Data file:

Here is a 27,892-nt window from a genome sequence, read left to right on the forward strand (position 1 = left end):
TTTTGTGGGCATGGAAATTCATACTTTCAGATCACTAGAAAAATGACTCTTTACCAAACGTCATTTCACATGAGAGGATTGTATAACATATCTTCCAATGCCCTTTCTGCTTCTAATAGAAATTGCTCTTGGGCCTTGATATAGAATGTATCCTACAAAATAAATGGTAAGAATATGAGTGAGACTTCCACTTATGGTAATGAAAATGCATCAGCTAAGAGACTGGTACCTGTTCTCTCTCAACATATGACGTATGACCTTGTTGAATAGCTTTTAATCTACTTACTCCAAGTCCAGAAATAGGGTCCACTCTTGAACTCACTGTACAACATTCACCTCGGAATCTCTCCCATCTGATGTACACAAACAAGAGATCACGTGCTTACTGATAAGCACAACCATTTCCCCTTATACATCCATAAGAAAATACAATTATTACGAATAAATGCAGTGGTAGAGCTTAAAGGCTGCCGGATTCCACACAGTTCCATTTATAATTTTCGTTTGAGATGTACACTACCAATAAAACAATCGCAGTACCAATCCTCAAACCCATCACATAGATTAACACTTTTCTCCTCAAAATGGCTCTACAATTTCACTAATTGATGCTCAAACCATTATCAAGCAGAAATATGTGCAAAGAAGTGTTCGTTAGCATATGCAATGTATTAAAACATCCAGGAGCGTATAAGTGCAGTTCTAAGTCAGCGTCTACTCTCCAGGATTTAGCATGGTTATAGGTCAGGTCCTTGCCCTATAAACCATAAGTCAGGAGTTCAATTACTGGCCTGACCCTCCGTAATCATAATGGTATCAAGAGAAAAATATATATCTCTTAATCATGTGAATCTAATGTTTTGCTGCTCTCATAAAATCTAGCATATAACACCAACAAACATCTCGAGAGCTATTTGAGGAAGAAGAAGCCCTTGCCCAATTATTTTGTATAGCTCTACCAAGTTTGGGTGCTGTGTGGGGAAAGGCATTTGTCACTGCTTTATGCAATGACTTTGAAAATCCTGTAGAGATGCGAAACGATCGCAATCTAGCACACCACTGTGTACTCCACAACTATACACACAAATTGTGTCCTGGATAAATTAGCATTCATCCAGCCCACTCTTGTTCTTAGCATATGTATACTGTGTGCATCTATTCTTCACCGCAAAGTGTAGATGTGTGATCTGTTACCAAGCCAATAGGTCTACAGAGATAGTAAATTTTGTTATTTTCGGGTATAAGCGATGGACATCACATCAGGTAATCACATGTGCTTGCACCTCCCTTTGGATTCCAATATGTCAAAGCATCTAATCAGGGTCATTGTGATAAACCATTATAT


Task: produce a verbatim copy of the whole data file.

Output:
Here is a 27,892-nt window from a genome sequence, read left to right on the forward strand (position 1 = left end):
TTTTGTGGGCATGGAAATTCATACTTTCAGATCACTAGAAAAATGACTCTTTACCAAACGTCATTTCACATGAGAGGATTGTATAACATATCTTCCAATGCCCTTTCTGCTTCTAATAGAAATTGCTCTTGGGCCTTGATATAGAATGTATCCTACAAAATAAATGGTAAGAATATGAGTGAGACTTCCACTTATGGTAATGAAAATGCATCAGCTAAGAGACTGGTACCTGTTCTCTCTCAACATATGACGTATGACCTTGTTGAATAGCTTTTAATCTACTTACTCCAAGTCCAGAAATAGGGTCCACTCTTGAACTCACTGTACAACATTCACCTCGGAATCTCTCCCATCTGATGTACACAAACAAGAGATCACGTGCTTACTGATAAGCACAACCATTTCCCCTTATACATCCATAAGAAAATACAATTATTACGAATAAATGCAGTGGTAGAGCTTAAAGGCTGCCGGATTCCACACAGTTCCATTTATAATTTTCGTTTGAGATGTACACTACCAATAAAACAATCGCAGTACCAATCCTCAAACCCATCACATAGATTAACACTTTTCTCCTCAAAATGGCTCTACAATTTCACTAATTGATGCTCAAACCATTATCAAGCAGAAATATGTGCAAAGAAGTGTTCGTTAGCATATGCAATGTATTAAAACATCCAGGAGCGTATAAGTGCAGTTCTAAGTCAGCGTCTACTCTCCAGGATTTAGCATGGTTATAGGTCAGGTCCTTGCCCTATAAACCATAAGTCAGGAGTTCAATTACTGGCCTGACCCTCCGTAATCATAATGGTATCAAGAGAAAAATATATATCTCTTAATCATGTGAATCTAATGTTTTGCTGCTCTCATAAAATCTAGCATATAACACCAACAAACATCTCGAGAGCTATTTGAGGAAGAAGAAGCCCTTGCCCAATTATTTTGTATAGCTCTACCAAGTTTGGGTGCTGTGTGGGGAAAGGCATTTGTCACTGCTTTATGCAATGACTTTGAAAATCCTGTAGAGATGCGAAACGATCGCAATCTAGCACACCACTGTGTACTCCACAACTATACACACAAATTGTGTCCTGGATAAATTAGCATTCATCCAGCCCACTCTTGTTCTTAGCATATGTATACTGTGTGCATCTATTCTTCACCGCAAAGTGTAGATGTGTGATCTGTTACCAAGCCAATAGGTCTACAGAGATAGTAAATTTTGTTATTTTCGGGTATAAGCGATGGACATCACATCAGGTAATCACATGTGCTTGCACCTCCCTTTGGATTCCAATATGTCAAAGCATCTAATCAGGGTCATTGTGATAAACCATTATAT